Today was by far the largest increase (64.22%) in the VIX since 1990http://tickersense.typepad.com/

Here are some reasons we're at such a precarious point.

1. Brokerages and money center banks are rolling over badly and remain a negative short-term market tell.

2. Hedge fund net-long invested levels (61%) are at the highest level and the AAII survey has bears at the lowest level since December 2004.

3. The daytrading in the Chinese market has begun to eerily resemble daytrading in the Nasdaq, which peaked seven years ago. (The more things change, the more they are the same, though the location changes.)

4. Virtually every hedge fund has the yen carry trade on its books, and recent signs in the currency markets indicate that the trade is getting less compelling. (If it does begin to unfold, the young hot money -- especially in the emerging markets like China -- could reverse in a nanosecond).

5. Two weeks ago, England's Times of London published a report that Countrywide Financial would be acquired by Bank of America . Again, the shares rose by nearly 10%, though they have subsequently declined by nearly 15% as subprime problems have grown. The outsize reactions to less-than-legitimate sources is typical these days. (despite the crash in the subprime cfc reached almost an all time high!/trotz subprime crash fast ein ath )

6. History shows that four-year extensions of bull markets, out of deep oversolds, often morph into disaster: 1932-36 (1937 crash); 1957-61 (1962 crash); and 1982-86 (1987 crash). We're well into four years in the current stretch.

7. Writing again on history (and technical voodoo), over the last century every decade has seen a market crash/deep correction in the sixth or seventh year of that decade.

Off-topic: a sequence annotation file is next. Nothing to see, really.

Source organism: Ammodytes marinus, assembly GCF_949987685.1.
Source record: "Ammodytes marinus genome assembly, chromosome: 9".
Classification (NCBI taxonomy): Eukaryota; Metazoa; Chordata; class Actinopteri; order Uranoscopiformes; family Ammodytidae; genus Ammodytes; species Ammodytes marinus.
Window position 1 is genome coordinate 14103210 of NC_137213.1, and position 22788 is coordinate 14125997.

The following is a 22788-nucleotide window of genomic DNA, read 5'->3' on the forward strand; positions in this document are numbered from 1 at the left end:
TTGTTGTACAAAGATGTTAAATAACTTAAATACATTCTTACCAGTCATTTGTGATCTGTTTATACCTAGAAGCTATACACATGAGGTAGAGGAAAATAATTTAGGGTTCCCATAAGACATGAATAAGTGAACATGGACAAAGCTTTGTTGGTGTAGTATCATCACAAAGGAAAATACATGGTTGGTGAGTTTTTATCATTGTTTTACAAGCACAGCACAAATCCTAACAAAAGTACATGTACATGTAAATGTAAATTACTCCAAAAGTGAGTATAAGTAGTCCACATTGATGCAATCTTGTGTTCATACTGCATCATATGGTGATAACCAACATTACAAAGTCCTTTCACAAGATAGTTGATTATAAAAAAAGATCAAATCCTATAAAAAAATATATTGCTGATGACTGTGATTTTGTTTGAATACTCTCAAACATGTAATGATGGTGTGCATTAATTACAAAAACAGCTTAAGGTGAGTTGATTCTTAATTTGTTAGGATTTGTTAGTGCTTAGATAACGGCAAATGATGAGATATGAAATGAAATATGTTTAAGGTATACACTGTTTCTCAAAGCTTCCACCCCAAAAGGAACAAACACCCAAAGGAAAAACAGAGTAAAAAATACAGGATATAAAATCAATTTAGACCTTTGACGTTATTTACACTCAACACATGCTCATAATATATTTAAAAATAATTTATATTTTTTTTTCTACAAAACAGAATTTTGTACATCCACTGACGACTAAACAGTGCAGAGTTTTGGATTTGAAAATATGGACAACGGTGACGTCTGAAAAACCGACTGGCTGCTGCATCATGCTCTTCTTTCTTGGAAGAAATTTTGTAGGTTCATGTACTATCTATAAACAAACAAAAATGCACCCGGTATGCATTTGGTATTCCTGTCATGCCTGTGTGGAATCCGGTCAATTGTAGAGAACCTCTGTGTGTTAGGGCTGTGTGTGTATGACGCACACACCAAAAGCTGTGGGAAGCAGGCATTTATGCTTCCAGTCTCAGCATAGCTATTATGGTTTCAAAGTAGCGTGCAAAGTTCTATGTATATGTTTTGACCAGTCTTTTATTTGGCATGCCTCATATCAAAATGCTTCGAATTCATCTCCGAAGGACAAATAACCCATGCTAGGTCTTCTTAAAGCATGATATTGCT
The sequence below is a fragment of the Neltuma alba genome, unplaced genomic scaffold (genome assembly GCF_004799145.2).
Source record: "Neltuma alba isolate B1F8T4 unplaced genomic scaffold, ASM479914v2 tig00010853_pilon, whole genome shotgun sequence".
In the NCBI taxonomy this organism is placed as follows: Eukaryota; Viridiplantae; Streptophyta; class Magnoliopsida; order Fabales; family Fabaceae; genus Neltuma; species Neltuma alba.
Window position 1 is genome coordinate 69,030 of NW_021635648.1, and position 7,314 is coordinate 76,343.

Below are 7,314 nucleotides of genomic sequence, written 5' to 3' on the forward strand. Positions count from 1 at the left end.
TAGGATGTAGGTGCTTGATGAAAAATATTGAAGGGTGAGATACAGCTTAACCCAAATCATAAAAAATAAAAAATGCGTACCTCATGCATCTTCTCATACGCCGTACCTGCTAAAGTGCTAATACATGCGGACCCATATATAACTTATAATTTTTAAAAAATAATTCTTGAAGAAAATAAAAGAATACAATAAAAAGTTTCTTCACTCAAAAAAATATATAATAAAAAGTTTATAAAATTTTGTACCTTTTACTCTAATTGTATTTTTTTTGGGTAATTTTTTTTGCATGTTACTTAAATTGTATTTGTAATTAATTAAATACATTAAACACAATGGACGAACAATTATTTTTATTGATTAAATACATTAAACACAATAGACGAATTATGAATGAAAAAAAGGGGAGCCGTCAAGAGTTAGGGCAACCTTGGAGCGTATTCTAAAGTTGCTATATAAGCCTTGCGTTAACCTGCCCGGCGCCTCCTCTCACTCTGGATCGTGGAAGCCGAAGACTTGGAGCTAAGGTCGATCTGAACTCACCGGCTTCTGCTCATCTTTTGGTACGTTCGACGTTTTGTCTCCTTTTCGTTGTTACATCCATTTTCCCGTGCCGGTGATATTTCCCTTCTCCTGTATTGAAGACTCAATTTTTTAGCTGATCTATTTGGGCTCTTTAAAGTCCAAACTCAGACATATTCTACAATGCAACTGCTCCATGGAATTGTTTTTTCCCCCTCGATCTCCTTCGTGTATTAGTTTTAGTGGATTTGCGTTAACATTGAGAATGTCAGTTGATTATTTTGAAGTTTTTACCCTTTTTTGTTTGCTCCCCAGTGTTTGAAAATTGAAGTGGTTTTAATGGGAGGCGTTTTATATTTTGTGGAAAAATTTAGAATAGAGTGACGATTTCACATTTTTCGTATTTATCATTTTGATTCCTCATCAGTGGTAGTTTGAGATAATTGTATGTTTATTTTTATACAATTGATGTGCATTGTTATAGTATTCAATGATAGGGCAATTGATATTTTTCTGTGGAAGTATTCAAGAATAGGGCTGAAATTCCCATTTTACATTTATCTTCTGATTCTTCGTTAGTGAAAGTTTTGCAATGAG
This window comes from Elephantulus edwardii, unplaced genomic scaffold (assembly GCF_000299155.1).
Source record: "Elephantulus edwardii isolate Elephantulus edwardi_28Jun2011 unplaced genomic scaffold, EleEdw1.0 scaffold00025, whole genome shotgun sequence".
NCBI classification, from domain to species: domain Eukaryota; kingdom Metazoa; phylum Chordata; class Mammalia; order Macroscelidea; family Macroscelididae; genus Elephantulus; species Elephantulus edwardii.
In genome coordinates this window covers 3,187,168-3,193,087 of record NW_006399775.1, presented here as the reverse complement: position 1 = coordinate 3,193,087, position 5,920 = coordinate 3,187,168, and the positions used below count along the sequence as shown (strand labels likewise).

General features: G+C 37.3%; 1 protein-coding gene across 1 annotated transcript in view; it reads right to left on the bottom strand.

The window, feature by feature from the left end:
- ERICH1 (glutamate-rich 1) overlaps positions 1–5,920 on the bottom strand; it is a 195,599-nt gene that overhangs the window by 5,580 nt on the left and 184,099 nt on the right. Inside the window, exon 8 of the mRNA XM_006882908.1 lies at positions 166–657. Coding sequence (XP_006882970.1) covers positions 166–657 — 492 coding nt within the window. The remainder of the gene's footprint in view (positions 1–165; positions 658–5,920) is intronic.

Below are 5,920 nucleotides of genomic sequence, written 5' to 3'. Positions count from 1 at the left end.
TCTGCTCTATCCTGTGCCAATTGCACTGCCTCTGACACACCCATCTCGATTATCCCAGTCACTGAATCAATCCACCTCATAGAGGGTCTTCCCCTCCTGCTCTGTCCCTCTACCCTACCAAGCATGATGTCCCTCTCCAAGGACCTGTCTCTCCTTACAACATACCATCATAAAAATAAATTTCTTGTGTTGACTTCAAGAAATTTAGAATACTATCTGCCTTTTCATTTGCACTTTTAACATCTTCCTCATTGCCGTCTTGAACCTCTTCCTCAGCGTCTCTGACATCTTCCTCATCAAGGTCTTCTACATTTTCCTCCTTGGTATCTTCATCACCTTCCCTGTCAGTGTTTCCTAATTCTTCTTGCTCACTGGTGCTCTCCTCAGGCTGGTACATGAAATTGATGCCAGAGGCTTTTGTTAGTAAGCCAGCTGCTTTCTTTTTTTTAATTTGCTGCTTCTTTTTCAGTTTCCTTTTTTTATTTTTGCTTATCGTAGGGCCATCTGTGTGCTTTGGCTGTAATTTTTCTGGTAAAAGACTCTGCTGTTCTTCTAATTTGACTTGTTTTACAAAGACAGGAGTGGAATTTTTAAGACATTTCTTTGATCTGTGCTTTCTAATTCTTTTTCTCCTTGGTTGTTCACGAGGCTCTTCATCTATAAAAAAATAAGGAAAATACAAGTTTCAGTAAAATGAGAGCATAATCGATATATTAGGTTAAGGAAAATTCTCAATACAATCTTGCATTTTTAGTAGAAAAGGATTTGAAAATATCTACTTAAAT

Above all, the lifeblood of the bull market is the availability of credit, and the subprime issues (dismissed by most, not surprisingly) are putting a halt to lending that for years has disregarded creditworthiness and plain common sense. As night follows day, personal spending will plunge just at a time when most believe the consumer is invincible.

The opportunities on the short side have never been more attractive, just as the signs of a breakdown of the impressive bull market run have started to appear -- a potentially lethal combination.

can´t wait for abby ....... thanks to http://www.wallstreetfollies.com/

i wanted to add that the latest action in the private equity sector with deals like eop/blackstone and the txu/kkr has shown me that the final stage of the excess is near.

make sure you read what will hopefully mark the peak of leveraged deals http://immobilienblasen.blogspot.com/2007/02/next-biggest-buyout-everkkr-may-buy-txu.html, http://immobilienblasen.blogspot.com/2007/02/kkrgoldman-spinning-utx-deal-as-green.html, http://immobilienblasen.blogspot.com/2007/02/commercial-property-madness-numbers-on.html

mir persönlich haben die letzten transaktionen der private equity firmen mit deals wie eop, txu aber auch hochtief etc gezeigt das nach oben nicht mehr viel steigerung möglich waren. kann jedem raten den wahnsinn und evtl. historischen konditionen der deals oben nachzulesen.